His participation in that conference—and specifically in the opening Mass—is what changed his life.  As he said in his book, “Before the Mass began, I wasn’t a practicing Catholic.  But somewhere during the hour-long Mass, I decided to be reconciled with the Church.”

Of course, that meant he had to go to confession, which he did.  Listen now, to his description of that experience and what it meant to him:
I saw a priest who was free and walked up to him nervously. “Father,” I said, “I haven’t been to confession in over 30 years. I’m not sure what to do.”He guided me through the process with fatherly love and compassion. I told him everything. Everything, from the very beginning—all my moments of shame, all of my moments of addiction, all the furtive search for happiness in the dead ends of sexual pleasure. I poured out a lifetime of sin and sorrow in one liberating moment of emancipation and release.And then he raised his hand above my head and said the most glorious words anyone has ever said to me [the words of absolution].I had never felt so free, so liberated in all my life. These weren’t empty words; I experienced joy—abundant, ebullient, and overpowering joy—as he said those words. The words of the priests have power, given to them from Christ while he was still among us, after he was raised from the dead, a power unimaginable: the power to forgive sins. …As I left the priest to go back to my pew I knew truly that all of my sins had been forgiven, through the grace of Christ and power of the priest to forgive sins. I knew this just as surely as the Roman centurion who, on the day of Christ’s last breath on the Cross, as St. Matthew tells us, said, “Truly this was the Son of God!” I knew that here, at last, my sins had been forgiven.I went to bed with joy and peace in my heart, looking forward to the next day when I would finally be able to partake of the Body and Blood of Jesus Christ in the Eucharist.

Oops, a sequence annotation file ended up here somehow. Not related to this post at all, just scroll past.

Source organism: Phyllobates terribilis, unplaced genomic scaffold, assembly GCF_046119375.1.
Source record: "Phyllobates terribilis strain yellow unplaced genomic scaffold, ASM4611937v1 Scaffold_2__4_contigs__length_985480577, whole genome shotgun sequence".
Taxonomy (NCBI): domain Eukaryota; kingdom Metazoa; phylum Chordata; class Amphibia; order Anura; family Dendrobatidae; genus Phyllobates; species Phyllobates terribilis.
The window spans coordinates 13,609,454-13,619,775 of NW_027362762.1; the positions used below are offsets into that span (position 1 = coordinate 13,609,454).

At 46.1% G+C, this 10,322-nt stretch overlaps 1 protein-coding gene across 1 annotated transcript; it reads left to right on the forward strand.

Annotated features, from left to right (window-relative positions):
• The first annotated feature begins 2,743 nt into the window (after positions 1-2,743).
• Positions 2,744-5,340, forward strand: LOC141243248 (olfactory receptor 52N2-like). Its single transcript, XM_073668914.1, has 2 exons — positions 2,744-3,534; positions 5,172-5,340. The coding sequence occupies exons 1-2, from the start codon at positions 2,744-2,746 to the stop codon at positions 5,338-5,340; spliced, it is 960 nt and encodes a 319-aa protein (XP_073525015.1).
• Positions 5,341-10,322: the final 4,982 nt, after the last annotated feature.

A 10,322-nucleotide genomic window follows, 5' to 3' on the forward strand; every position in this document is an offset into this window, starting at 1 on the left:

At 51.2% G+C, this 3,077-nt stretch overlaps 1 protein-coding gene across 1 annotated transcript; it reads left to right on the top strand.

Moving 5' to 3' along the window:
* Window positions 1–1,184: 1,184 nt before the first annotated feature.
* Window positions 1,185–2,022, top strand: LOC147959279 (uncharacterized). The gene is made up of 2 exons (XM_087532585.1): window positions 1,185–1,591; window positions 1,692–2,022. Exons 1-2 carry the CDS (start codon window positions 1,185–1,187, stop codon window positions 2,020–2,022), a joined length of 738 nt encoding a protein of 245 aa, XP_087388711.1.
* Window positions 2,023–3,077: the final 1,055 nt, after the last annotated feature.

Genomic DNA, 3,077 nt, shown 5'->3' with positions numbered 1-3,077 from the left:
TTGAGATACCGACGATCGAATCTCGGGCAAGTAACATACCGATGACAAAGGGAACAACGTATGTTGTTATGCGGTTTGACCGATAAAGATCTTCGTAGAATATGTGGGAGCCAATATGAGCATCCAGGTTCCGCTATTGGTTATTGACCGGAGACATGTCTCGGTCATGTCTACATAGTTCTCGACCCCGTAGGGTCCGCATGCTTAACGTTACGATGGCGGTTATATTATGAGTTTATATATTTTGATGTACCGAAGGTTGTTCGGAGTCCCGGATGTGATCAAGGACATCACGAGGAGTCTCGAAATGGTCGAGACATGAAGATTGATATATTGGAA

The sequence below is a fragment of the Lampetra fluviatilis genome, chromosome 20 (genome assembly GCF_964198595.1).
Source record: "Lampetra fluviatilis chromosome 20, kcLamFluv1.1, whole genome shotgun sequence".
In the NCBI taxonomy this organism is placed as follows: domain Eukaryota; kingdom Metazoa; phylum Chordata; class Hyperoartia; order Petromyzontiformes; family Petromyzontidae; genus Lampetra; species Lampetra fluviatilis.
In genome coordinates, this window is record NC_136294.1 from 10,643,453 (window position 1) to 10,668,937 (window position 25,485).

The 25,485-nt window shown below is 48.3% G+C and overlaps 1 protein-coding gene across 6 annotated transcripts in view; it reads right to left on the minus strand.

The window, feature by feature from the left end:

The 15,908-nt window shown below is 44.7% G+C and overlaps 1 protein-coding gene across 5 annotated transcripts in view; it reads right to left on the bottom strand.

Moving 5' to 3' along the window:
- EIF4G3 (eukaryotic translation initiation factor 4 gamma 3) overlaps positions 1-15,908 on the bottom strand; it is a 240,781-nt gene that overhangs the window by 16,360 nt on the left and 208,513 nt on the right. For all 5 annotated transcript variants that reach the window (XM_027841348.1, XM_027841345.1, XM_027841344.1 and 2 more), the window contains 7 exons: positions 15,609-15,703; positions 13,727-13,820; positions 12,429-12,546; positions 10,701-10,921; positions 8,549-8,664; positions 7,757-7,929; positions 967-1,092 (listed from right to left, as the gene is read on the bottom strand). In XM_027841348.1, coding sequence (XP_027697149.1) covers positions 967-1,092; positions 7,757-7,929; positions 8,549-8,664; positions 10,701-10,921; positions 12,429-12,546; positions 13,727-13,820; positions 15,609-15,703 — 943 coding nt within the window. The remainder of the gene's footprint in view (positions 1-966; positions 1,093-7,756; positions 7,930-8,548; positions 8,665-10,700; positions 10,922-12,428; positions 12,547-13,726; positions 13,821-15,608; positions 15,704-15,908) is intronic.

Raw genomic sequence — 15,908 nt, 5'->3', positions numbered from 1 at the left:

I tell you this story today for a reason.  Notice who’s back with us this morning: John the Baptist—John the Baptist, with his message of repentance.

John makes an appearance every Advent and every Lent in at least one of our Sunday gospel passages.  It doesn’t matter which cycle of readings we’re in—cycle A, cycle B or cycle C—John is always there preparing the way for Jesus.  That, of course, was his role in salvation history, as prophesied by Isaiah in today’s first reading, and reiterated by St. Mark in this gospel.